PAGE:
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The farm & cottages blog

A collection of stories about life on Eastside hill sheep farm in Scotland. Short, frequent and hopefully engaging... we’ll try our best!

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Recent articles in — Ecology

Eastside | An Autumn Sunset Film

Watch our film capturing the vivid purples and golds of an Autumn sunset in the hills surrounding the cottages. The film is entirely shot on the farm and all these magnificent locations are within walking distance of your cottage door.


Autumn on the hill pasture

The autumn colours are often spectacular on a hill landscape with the purple of the heather, the orange browns of the bracken dying back for winter and the crimson and bleached ash of the hill grasses.

Autumn colour in the Pentlands

Autumn colour in the Pentlands ↑

kind permission Michael Rummey Photography


Heather burning

The hills on Eastside are mainly heather hills and it is a good food supply both for sheep and wildlife and especially black and red grouse. When the heather gets old and woody, it is indigestible but the young shoots are very edible. For the sheep and wildlife, a good mix of old and new is most beneficial; the old heather plants are shrubby bushes about 2-3 feet high and provide good cover and shelter from the weather as well as ideal nesting sites for ground nesting birds such as the grouse and golden plover while the young heather shoots keep hunger at bay.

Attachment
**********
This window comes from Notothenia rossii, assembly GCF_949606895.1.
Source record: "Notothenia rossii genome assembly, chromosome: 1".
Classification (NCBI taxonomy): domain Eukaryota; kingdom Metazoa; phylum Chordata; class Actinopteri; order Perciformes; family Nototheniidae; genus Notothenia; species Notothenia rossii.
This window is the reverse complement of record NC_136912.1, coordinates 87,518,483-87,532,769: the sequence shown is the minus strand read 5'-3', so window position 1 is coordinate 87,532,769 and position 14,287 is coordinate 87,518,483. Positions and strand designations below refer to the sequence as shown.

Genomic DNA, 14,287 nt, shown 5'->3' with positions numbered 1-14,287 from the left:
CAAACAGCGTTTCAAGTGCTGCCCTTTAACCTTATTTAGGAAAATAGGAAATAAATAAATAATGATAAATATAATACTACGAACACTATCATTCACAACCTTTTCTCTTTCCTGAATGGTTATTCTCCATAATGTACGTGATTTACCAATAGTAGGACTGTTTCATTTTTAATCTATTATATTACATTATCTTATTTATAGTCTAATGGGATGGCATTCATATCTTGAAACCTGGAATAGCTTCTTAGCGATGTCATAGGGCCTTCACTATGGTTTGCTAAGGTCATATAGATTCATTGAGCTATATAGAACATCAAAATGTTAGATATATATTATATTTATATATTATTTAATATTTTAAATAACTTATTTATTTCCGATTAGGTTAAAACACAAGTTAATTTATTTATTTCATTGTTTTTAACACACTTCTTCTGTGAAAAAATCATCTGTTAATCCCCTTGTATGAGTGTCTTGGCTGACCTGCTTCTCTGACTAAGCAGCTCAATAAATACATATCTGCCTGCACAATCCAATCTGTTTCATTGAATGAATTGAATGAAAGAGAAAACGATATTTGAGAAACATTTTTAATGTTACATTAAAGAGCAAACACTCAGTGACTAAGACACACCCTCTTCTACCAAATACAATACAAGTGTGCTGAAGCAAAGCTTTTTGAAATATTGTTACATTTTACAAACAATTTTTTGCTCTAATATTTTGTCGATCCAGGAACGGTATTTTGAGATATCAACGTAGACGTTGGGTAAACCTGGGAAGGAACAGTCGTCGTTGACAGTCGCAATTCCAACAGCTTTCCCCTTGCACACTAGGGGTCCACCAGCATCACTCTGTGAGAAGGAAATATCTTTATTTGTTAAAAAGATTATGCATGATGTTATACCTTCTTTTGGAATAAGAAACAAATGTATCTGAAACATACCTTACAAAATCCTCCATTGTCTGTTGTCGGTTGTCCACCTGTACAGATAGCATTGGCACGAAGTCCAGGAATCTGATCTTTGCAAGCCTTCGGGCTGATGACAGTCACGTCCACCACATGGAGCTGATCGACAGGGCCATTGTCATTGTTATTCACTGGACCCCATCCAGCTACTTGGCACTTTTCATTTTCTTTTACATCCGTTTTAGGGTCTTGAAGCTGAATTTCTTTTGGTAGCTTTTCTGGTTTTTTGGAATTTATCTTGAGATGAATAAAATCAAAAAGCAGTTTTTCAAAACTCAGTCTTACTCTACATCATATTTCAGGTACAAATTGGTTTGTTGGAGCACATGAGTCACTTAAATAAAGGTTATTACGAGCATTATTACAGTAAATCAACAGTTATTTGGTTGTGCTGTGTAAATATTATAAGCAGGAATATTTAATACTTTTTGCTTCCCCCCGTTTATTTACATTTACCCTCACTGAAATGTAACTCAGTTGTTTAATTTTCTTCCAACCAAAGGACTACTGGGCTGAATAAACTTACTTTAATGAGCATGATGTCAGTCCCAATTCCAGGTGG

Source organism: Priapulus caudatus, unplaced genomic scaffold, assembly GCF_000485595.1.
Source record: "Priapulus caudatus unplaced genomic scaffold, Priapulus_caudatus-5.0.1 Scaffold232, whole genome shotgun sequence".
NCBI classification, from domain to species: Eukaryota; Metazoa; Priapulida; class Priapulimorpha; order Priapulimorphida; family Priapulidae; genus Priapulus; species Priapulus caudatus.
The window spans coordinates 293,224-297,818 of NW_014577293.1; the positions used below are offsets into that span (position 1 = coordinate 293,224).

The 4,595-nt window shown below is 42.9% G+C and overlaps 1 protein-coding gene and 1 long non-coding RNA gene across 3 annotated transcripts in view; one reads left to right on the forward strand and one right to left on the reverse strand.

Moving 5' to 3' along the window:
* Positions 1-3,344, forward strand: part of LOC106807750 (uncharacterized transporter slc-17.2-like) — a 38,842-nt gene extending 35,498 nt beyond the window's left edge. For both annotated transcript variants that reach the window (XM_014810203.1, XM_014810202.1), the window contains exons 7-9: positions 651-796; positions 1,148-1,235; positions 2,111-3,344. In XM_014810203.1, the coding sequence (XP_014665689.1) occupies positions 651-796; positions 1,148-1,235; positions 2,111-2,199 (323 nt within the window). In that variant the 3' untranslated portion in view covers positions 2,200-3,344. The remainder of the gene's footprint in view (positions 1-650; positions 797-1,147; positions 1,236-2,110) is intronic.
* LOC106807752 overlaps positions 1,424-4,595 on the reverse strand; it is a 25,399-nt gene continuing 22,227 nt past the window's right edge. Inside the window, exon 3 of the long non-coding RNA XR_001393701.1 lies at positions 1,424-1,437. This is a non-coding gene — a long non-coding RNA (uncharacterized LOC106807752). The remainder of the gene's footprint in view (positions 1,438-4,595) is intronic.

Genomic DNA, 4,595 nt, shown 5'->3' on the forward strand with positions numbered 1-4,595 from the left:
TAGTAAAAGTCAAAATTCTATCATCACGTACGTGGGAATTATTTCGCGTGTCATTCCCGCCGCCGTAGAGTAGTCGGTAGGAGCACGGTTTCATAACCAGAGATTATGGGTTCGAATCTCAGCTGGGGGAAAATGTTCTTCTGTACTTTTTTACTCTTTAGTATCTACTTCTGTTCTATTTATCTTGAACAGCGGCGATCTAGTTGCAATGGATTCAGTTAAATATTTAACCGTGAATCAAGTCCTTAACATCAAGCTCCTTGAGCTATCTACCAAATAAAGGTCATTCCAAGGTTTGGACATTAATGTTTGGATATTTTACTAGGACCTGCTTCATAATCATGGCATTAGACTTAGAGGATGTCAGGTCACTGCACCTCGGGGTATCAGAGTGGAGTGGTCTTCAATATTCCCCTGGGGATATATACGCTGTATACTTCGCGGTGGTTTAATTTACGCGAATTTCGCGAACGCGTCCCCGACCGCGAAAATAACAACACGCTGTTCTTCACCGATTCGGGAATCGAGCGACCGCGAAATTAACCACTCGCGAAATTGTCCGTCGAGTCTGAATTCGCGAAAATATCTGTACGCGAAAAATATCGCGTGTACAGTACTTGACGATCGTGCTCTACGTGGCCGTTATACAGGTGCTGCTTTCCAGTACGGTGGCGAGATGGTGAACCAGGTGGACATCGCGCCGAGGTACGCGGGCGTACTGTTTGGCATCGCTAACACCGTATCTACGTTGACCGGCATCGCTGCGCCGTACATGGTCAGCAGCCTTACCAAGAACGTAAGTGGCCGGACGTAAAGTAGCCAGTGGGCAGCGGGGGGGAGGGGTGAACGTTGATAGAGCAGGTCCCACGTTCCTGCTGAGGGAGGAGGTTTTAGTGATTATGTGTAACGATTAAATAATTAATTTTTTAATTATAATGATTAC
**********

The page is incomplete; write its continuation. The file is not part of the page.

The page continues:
To ensure a plentiful supply of young shoots, between the 1st October and the 15th April, we aim to burn 10% of the heather cover each year (a process called muirburn) but in reality this is a hard goal to achieve. The conditions have to be just right for a good burn with the heather dry enough to ignite (impossible some years!) and the wind in the right direction. We try and burn an old area of the plants into a recovering area from the previous year so that you have a natural fire “break” and stop things from getting out of hand.

Harry Robertson dowsing the flames

Harry Robertson dowsing the flames ↑

Photograph copyright of Michael Rummey

 


Planting new woodlands

Alexander Cowan was the first of the Cowan family to plant trees at Eastside in 1850- a mix of Scots Pine and Larch - some of which are still in evidence today on the face of the Black Hill, Cap Law and Braid Law. Trees are important to provide shelter for the sheep and wildlife. Shelter is worth half a feed is old scottish farming wisdom meaning that if you give an animal shelter, it doesn’t use so much food just to keep warm.

Now, it’s our turn and we’ve planted a lot of mixed conifer and broad leaved trees as shelter belts in the valleys and are now branching out to encompass some of the original old plantations to keep them going. So far, 42,000 trees have been planted in the last two years and we’re back where it all started, really!

New woodland planting on the Braid Law

New woodland planting on the Braid Law ↑

All photographs © Michael Rummey Photography